Prieur’s readings (July 20, 2010)
This post provides links to a number of interesting articles I have read over the past few days that you may also enjoy.
• Julia Werdigier (The New York Times): An outspoken man in a secretive trade, July 19, 2010.
With a sharp wit and a sharper tongue, Mr. Hendry, a plain-spoken Scot, has positioned himself as the public contrarian thinker of this city’s very private hedge fund community. The euro? It’s finished, Mr. Hendry proclaims. China? Headed for a fall. President Obama? “If there was a way to short Obama, I would,” Mr. Hendry said.
• Jeff Sommer (The New York Times): Head for the hills? No way, he says, July 15, 2010.
Long before he began studying economics, Jeremy J. Siegel charted the ups and downs of the Dow Jones industrial average on the walls of his childhood bedroom. That fascination with stocks has never ebbed. Now a professor of finance at the Wharton School of the University of Pennsylvania, Mr. Siegel, 64, knows that not everyone shares this passion – but says he believes that nearly everyone should invest in the stock market and keep their money there as long as they can. Have the unsettled markets of the last few years softened his view? “Not at all,” he said.
• Jeff Saut (Minyanville): Don’t bet the farm, try these strategies instead, July 19, 2010.
I’m familiar with cards, dice, and betting in general. While in college I supplemented the monthly stipend from my parents with the winnings from playing cards. The bluffing, the betting, the showdown was all great drama to me. Back then I learned the “one chip” rule. To wit, each time I won two chips I’d put one into my pocket, not to be used again that night. When I entered this business in 1971 I found that same kind of strategy useful in managing risk.
• Niall Ferguson (Financial Times): Latter-day Keynesians have learnt nothing, July 19, 2010.
The austerity debate: Supersized deficits are denting business confidence, not least by implying higher future taxes. Those, like New York Times columnist Paul Krugman, who liken confidence to an imaginary “fairy” have failed to learn from decades of economic research on expectations.
• John Tamny (Forbes): Despite awful policy, the US is not doomed, July 19, 2010.
The great political writer John Podhoretz recently asked in a column, “How should a self-described patriot think, act and talk about the United States if that self-described patriot believes the elected leadership of the United States has led the country into a ditch that threatens to expand into a bottomless chasm?” Podhoretz is not alone among right-of-center thinkers who feel that President Obama’s love of tax increases, nosebleed spending, and desire to heavily regulate large portions of the economy will send us down a path we can’t recover from. Not to defend Obama’s policies for one second, but all this worrying is very much overdone.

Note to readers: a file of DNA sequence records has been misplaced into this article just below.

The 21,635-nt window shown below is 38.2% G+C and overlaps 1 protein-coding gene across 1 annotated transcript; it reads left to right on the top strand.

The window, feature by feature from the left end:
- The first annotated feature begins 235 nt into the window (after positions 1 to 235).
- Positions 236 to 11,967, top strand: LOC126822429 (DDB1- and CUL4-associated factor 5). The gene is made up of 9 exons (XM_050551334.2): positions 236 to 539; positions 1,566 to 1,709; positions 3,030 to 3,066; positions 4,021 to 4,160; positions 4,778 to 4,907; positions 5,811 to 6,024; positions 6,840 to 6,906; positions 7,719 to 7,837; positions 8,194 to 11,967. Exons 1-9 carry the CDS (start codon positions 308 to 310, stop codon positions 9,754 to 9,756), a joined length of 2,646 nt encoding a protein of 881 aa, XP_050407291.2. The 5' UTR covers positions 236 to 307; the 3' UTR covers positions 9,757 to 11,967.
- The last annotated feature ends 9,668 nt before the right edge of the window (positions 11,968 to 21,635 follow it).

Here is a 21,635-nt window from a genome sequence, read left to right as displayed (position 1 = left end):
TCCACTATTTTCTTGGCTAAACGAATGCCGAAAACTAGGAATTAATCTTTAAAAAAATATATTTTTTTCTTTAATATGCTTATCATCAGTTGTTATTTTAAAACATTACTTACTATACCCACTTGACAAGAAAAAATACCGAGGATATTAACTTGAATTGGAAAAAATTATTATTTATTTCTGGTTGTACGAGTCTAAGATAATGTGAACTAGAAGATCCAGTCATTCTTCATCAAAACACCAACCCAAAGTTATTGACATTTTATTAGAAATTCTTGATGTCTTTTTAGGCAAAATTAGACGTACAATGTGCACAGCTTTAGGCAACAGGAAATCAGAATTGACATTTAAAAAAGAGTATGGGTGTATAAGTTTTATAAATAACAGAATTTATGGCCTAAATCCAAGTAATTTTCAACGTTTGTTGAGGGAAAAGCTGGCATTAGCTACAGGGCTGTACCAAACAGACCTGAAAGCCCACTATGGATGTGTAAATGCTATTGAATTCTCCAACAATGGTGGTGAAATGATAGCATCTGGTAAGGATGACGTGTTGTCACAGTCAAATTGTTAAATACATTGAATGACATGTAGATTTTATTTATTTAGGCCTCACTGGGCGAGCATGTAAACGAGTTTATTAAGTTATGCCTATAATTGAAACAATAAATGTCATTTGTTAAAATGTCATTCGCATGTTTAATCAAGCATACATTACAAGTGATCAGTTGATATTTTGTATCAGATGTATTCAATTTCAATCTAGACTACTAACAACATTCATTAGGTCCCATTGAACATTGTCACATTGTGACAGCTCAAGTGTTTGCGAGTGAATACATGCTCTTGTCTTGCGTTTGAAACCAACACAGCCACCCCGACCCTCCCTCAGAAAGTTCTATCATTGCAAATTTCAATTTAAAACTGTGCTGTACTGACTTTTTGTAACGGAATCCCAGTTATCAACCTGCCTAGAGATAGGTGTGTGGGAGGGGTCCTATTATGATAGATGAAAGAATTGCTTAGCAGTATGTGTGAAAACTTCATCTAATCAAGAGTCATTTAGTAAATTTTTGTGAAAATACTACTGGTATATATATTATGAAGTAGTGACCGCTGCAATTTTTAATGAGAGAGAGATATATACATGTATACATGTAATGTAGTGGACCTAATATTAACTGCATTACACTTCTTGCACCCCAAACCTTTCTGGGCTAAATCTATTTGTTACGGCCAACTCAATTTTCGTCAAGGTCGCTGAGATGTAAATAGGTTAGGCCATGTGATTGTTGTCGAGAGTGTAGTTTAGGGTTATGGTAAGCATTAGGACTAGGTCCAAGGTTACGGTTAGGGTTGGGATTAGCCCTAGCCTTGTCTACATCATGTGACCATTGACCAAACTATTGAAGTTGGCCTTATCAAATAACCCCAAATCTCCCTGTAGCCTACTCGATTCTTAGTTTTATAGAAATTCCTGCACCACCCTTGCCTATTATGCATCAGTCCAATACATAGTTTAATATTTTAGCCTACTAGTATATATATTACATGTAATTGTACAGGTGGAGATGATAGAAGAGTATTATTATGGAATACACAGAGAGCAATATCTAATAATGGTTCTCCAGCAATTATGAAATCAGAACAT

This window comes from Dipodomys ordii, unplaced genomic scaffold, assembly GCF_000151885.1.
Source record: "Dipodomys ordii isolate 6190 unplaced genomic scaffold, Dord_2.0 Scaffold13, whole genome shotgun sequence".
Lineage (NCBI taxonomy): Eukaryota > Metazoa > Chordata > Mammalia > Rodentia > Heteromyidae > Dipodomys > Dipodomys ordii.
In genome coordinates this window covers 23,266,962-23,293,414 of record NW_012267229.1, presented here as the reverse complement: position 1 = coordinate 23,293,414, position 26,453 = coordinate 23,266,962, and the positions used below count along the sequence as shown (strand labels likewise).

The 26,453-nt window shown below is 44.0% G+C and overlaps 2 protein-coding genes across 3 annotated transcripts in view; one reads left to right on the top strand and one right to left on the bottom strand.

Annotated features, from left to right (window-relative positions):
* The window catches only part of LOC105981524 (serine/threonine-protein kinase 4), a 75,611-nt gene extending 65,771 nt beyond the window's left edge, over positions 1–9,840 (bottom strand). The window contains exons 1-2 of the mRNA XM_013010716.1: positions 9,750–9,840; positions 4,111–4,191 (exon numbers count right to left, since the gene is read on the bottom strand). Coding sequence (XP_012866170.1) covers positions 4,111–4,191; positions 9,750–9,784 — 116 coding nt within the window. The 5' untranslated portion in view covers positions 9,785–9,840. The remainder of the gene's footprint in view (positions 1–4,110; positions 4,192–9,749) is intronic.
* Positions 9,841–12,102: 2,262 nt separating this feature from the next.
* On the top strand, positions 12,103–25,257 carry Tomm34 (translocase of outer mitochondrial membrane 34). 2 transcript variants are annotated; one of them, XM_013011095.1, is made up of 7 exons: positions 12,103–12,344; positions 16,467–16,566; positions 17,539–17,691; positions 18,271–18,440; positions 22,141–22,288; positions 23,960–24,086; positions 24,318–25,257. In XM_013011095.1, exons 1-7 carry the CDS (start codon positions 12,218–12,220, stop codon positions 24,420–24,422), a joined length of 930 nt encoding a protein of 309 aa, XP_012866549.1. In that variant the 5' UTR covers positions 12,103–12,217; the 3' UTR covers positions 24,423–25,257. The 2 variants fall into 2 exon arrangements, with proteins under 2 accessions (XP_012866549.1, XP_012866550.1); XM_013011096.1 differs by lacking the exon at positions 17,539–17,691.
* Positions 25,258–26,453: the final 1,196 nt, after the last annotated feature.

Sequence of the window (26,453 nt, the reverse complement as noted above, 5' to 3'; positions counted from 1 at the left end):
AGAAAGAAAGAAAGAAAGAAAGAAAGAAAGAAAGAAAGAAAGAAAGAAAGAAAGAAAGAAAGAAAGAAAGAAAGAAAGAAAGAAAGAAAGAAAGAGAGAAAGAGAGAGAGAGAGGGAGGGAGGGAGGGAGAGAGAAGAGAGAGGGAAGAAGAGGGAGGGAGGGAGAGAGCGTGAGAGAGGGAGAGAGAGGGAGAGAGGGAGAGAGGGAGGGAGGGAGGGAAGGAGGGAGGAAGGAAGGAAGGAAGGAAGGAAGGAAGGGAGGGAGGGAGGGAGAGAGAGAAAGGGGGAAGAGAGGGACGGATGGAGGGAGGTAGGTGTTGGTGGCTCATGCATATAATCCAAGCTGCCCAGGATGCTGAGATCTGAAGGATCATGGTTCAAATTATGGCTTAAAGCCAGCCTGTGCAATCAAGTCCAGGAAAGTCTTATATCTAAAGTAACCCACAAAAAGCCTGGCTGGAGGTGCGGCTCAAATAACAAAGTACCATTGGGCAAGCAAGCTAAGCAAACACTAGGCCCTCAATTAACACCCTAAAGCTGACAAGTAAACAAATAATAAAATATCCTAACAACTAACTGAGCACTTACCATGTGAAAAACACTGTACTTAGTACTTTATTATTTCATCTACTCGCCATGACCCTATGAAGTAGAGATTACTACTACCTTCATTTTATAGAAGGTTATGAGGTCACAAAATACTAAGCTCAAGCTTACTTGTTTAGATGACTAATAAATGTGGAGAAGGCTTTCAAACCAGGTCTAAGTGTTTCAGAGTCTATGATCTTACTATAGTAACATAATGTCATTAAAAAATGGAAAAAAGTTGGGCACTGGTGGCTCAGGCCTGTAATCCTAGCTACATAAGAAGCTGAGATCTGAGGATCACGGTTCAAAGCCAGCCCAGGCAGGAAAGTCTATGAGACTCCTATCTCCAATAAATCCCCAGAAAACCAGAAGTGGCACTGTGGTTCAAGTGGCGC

• Brad DeLong (Financial Times): It is far too soon to end expansion, July 19, 2010.
We will know when the time comes to stop expansion. Financial markets will tell us. And not by whispering in a still, small voice.
• Dave Livingstone (bizzXceleration): Wow, deja vu’! economy, outllook & same old misunderstandings, July 19, 2010.
Everything that’s going on now with the economy in terms of a slowdown is/was foreseeable and foreseen (not just by ourselves) and we are returning to a period much lack the aftermath of the last burst bubble with all the same misinterpretations. Only this time there will be no next asset bubble to sustain demand and we’re in for a long period of adjustment. Which everybody is still missing and not preparing for!
• Bill Fleckenstein (MSN Money): Chinese lesson: Better red than Fed, July 16, 2010.
As we continue to walk our economic tightrope between recession and recovery, in many people’s eyes one of the biggest factors keeping us upright continues to be China. As the bond buyer of first resort – for now – in our everything-must-go debt bonanza, as well as supplier of cheap labor and consumer goods, China has wedded its fate to our own. Its economic future and, perhaps more importantly, its policies are inextricably linked to ours.
• Doug Noland (Asia Times): The dollar’s predicament, July 20, 2010.
Gigantic and unending US current account deficits were the major force behind the extraordinary foreign accumulation of our (largely debt) securities. This implies structural deficiencies in both the credit system and real economy. It would also be quite unusual for such a fundamental backdrop to support a strong currency.
• Ambrose Evans-Pritchard (Telegraph): Stress-testing Europe’s banks won’t stave off a deflationary vortex, July 18, 2010.
Euroland’s authorities are inflicting a triple shock of fiscal, monetary, and currency tightening on a broken economy. They are doing so in a region where industrial output is still 14% below its peak, where growth barely scraped above zero over the winter “recovery”, and where youth unemployment is at 40% in Spain, 35% in Slovakia, 29% in Italy, and 26% in Ireland.
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